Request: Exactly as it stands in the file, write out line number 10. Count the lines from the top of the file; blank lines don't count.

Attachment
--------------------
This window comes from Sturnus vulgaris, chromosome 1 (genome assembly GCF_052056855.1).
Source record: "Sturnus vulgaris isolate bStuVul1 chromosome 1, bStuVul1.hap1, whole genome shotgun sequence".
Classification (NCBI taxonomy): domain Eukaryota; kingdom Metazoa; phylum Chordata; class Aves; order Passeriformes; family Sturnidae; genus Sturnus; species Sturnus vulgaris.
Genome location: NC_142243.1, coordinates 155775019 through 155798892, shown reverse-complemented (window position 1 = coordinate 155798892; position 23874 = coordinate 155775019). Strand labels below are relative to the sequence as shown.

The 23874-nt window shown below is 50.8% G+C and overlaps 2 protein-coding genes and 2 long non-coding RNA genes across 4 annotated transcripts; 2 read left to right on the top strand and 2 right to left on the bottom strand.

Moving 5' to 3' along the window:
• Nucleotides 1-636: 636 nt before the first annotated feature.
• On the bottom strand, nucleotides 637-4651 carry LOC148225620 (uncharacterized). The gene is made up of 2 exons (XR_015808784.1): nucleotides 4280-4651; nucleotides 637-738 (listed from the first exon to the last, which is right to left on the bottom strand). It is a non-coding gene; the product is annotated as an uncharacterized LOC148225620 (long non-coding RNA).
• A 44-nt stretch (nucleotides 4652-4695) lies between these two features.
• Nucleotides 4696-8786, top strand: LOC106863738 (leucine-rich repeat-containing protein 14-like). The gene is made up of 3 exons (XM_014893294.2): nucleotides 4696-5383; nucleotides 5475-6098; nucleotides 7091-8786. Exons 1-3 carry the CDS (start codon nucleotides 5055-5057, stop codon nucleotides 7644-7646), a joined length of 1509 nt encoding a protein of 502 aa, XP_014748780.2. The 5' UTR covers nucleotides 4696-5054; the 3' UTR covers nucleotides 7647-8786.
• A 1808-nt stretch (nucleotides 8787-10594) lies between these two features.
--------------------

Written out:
• Nucleotides 4696-8786, top strand: LOC106863738 (leucine-rich repeat-containing protein 14-like). The gene is made up of 3 exons (XM_014893294.2): nucleotides 4696-5383; nucleotides 5475-6098; nucleotides 7091-8786. Exons 1-3 carry the CDS (start codon nucleotides 5055-5057, stop codon nucleotides 7644-7646), a joined length of 1509 nt encoding a protein of 502 aa, XP_014748780.2. The 5' UTR covers nucleotides 4696-5054; the 3' UTR covers nucleotides 7647-8786.